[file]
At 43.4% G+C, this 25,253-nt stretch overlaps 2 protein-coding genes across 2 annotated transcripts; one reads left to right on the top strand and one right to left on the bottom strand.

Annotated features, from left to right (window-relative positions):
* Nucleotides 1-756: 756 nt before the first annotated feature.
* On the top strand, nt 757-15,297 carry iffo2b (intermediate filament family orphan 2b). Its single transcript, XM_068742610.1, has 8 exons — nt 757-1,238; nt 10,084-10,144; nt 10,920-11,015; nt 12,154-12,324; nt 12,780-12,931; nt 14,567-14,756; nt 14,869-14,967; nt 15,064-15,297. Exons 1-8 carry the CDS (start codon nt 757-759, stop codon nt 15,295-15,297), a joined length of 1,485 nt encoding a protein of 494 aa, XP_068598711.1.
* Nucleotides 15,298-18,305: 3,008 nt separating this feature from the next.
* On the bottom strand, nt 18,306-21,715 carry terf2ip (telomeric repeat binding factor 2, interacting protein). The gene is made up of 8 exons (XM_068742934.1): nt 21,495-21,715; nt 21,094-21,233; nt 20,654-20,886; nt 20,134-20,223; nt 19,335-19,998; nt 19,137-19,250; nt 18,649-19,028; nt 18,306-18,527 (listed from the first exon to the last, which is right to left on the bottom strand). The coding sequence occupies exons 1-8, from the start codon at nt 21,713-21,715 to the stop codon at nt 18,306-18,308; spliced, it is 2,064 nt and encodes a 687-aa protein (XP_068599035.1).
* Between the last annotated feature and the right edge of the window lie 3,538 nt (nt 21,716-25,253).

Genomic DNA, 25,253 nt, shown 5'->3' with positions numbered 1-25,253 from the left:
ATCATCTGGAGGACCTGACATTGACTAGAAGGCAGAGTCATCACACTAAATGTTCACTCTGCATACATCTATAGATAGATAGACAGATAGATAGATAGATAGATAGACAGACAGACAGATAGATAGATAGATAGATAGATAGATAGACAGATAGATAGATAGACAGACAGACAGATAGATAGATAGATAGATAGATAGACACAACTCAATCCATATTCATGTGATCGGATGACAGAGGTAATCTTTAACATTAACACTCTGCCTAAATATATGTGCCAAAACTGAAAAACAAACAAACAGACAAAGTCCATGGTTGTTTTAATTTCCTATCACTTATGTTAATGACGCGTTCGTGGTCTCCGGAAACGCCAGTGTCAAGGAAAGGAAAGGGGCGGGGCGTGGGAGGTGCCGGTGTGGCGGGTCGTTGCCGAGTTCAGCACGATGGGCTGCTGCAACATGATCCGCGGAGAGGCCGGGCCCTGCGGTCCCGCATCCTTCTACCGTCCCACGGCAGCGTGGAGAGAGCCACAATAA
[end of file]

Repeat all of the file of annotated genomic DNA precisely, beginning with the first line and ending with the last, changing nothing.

At 43.4% G+C, this 25,253-nt stretch overlaps 2 protein-coding genes across 2 annotated transcripts; one reads left to right on the top strand and one right to left on the bottom strand.

Annotated features, from left to right (window-relative positions):
* Nucleotides 1-756: 756 nt before the first annotated feature.
* On the top strand, nt 757-15,297 carry iffo2b (intermediate filament family orphan 2b). Its single transcript, XM_068742610.1, has 8 exons — nt 757-1,238; nt 10,084-10,144; nt 10,920-11,015; nt 12,154-12,324; nt 12,780-12,931; nt 14,567-14,756; nt 14,869-14,967; nt 15,064-15,297. Exons 1-8 carry the CDS (start codon nt 757-759, stop codon nt 15,295-15,297), a joined length of 1,485 nt encoding a protein of 494 aa, XP_068598711.1.
* Nucleotides 15,298-18,305: 3,008 nt separating this feature from the next.
* On the bottom strand, nt 18,306-21,715 carry terf2ip (telomeric repeat binding factor 2, interacting protein). The gene is made up of 8 exons (XM_068742934.1): nt 21,495-21,715; nt 21,094-21,233; nt 20,654-20,886; nt 20,134-20,223; nt 19,335-19,998; nt 19,137-19,250; nt 18,649-19,028; nt 18,306-18,527 (listed from the first exon to the last, which is right to left on the bottom strand). The coding sequence occupies exons 1-8, from the start codon at nt 21,713-21,715 to the stop codon at nt 18,306-18,308; spliced, it is 2,064 nt and encodes a 687-aa protein (XP_068599035.1).
* Between the last annotated feature and the right edge of the window lie 3,538 nt (nt 21,716-25,253).

Genomic DNA, 25,253 nt, shown 5'->3' with positions numbered 1-25,253 from the left:
ATCATCTGGAGGACCTGACATTGACTAGAAGGCAGAGTCATCACACTAAATGTTCACTCTGCATACATCTATAGATAGATAGACAGATAGATAGATAGATAGATAGACAGACAGACAGATAGATAGATAGATAGATAGATAGATAGACAGATAGATAGATAGACAGACAGACAGATAGATAGATAGATAGATAGATAGACACAACTCAATCCATATTCATGTGATCGGATGACAGAGGTAATCTTTAACATTAACACTCTGCCTAAATATATGTGCCAAAACTGAAAAACAAACAAACAGACAAAGTCCATGGTTGTTTTAATTTCCTATCACTTATGTTAATGACGCGTTCGTGGTCTCCGGAAACGCCAGTGTCAAGGAAAGGAAAGGGGCGGGGCGTGGGAGGTGCCGGTGTGGCGGGTCGTTGCCGAGTTCAGCACGATGGGCTGCTGCAACATGATCCGCGGAGAGGCCGGGCCCTGCGGTCCCGCATCCTTCTACCGTCCCACGGCAGCGTGGAGAGAGCCACAATAA